Boise Police pilot new way to tackle opioid problem

The program will allow 10 people , who are facing low-level opioid-related criminal charges, to opt for treatment rather than jail time (CBS 2 Photo).

Police in Boise are tackling the city's opioid problem at a new angle — focusing on the treatment of addiction rather than just enforcement of the law.

Funding for the opioid addiction treatment diversion program came this week from the Idaho Department of Health and Welfare.

Already, BPD is starting to recruit willing participants.

In its pilot year, the program will allow 10 people who are facing low-level opioid-related criminal charges to opt for treatment rather than jail time.

"There's an accountability piece to this," said Officer Terry Weir with BPD. "We're not letting drug dealers have a free treatment. That's not how this works. This is for people who truly want help."

The treatment will be monitored. If participants commit to the program, there will be no charges. If they don't, they could face jail time.

Officer Weir and a few members of BPD's Organized Retail Crime Interdiction Unit worked together to create the program, along with several community partners, after realizing something more needed to be done to address the issue of opioids in the Boise area.

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Opioids can range from prescription pain killers to heroin and fentanyl.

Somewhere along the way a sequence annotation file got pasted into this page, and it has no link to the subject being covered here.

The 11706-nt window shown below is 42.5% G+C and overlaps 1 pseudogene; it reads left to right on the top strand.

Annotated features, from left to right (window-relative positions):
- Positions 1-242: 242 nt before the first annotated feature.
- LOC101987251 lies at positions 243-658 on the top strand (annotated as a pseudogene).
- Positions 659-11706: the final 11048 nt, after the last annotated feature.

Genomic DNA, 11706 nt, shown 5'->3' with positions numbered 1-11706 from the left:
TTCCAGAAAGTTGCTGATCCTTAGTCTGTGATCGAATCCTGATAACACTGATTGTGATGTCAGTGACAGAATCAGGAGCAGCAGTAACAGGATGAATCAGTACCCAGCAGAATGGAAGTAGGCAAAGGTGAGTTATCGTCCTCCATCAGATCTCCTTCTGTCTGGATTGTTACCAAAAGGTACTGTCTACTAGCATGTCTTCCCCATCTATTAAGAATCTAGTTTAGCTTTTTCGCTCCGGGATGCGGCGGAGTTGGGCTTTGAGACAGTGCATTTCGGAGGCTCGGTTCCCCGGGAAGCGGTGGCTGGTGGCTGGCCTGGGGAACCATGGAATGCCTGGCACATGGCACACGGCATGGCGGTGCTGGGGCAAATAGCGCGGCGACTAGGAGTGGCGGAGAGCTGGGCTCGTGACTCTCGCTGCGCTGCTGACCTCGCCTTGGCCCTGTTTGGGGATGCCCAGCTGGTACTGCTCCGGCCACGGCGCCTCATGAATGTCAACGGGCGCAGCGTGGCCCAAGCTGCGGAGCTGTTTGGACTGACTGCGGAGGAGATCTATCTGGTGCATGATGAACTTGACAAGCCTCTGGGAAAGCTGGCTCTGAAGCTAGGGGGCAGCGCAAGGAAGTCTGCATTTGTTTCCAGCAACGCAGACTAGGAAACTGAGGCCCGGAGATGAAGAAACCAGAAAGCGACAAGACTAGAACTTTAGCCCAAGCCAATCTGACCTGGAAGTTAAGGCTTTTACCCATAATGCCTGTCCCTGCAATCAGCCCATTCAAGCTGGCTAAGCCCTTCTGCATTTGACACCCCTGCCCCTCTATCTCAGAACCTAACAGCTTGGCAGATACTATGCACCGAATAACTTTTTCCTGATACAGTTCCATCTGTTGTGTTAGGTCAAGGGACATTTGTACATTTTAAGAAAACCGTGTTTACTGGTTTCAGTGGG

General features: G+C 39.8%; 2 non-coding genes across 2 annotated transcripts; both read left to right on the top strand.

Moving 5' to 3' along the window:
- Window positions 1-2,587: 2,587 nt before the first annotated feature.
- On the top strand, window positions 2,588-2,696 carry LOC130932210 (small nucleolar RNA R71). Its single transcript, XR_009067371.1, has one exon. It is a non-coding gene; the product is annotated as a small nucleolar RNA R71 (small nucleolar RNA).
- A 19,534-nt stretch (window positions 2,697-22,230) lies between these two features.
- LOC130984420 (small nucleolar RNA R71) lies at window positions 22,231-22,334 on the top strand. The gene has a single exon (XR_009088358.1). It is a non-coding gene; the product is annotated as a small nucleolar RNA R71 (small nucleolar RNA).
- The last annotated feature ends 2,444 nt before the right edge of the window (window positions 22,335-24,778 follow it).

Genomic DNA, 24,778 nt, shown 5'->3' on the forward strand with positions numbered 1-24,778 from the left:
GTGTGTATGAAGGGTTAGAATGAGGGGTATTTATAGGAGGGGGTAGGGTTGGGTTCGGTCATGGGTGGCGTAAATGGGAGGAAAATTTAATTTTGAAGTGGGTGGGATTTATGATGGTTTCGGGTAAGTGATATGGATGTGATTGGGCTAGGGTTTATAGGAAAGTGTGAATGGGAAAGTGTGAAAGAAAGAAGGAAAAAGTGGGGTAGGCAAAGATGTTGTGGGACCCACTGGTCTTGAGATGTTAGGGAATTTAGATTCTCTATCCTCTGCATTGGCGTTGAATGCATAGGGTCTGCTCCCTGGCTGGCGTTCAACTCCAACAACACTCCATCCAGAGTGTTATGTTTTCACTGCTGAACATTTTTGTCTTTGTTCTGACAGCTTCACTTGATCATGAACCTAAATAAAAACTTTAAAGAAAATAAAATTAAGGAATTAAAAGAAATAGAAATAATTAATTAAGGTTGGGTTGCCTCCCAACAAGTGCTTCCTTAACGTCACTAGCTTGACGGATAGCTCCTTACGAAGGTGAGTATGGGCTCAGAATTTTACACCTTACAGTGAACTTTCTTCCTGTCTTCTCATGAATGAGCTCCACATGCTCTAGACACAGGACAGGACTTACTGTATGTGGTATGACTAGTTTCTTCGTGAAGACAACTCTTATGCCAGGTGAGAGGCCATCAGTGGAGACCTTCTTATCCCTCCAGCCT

While traditional enforcement does help get drugs off the streets, Officer Weir told CBS 2 News that it doesn't work alone because opioid addiction is not a one dimensional issue.

"We would see a lot of the same people we would arrest over and over and over again, because there was nothing to treat the addiction portion," he said.

Now, through this program, people who are caught in the foothold of addiction are being given another chance to truly regain their footing.

"All these stories, all the the people I interview, I remember their stories," said Officer Weir. "I take it personally, because I am the one sitting across the table from them, hearing their stories. I don't ever want them to feel like I am just getting the information and I don't care."

Prevention is the third leg to this effort — the department is working inside local schools to educate 8th and 11th graders in the Boise School District about opioid addiction.

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